Seeing the ice advance and retreat is strangely hypnotic
By Tim Barribeau on August 12, 2013
NASA's "Blue Marble" series of images have been some of the most iconic images of the Earth that have ever been produced. And thanks to the open nature of photography produced by the space agency, people can take these images and do some incredible things with them — like visualization expert John Nelson and his "a Breathing Earth".
Composite of images from Polar-orbiting satellite creates the first full view of the earth from northern vantage point.
By Kathleen Davis on June 20, 2012
From the first Blue Marble image--a photo taken by the Apollo 17 crew on December 7, 1972, at a distance of nearly 3,000 miles, we’ve been captivated of pictures of our planet from vantage points that we will never get to see for ourselves.
Last week we posted about NASA's incredibly beautiful -- and fairly enormous -- image of the earth as seen from space. Now, because of how much interest the first photo has generated, they have released another image showing the other side of the planet.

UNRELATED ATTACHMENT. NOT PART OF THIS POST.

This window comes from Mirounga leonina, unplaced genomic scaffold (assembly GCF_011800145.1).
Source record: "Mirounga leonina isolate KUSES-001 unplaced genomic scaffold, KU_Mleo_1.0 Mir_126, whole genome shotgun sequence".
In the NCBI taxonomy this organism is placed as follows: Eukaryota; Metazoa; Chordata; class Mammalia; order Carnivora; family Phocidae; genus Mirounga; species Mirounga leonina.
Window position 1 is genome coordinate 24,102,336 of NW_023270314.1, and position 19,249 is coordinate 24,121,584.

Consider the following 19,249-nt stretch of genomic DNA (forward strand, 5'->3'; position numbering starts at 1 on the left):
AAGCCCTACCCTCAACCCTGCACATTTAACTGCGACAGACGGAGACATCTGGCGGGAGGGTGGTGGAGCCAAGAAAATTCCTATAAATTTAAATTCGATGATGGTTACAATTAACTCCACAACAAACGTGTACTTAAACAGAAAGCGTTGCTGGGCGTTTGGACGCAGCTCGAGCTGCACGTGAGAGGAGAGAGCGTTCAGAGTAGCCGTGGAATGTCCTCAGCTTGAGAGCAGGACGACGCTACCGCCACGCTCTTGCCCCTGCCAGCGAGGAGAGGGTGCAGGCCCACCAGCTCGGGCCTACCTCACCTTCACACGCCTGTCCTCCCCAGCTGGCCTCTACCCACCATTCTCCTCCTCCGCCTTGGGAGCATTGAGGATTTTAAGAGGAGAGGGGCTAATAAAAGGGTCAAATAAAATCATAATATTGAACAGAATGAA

NASA has released another "Blue Marble" shot of Earth, one they're calling the "Most Amazing High Definition Image of Earth"
By Tim Barribeau on January 26, 2012
A "Blue Marble" photograph is one released by NASA showing the entire globe of the Earth from space, and has become one of the organization's hallmarks. First shot in 1972 by the crew of the Apollo 17, NASA released updated versions in 2002, 2004, 2005, and now a new one.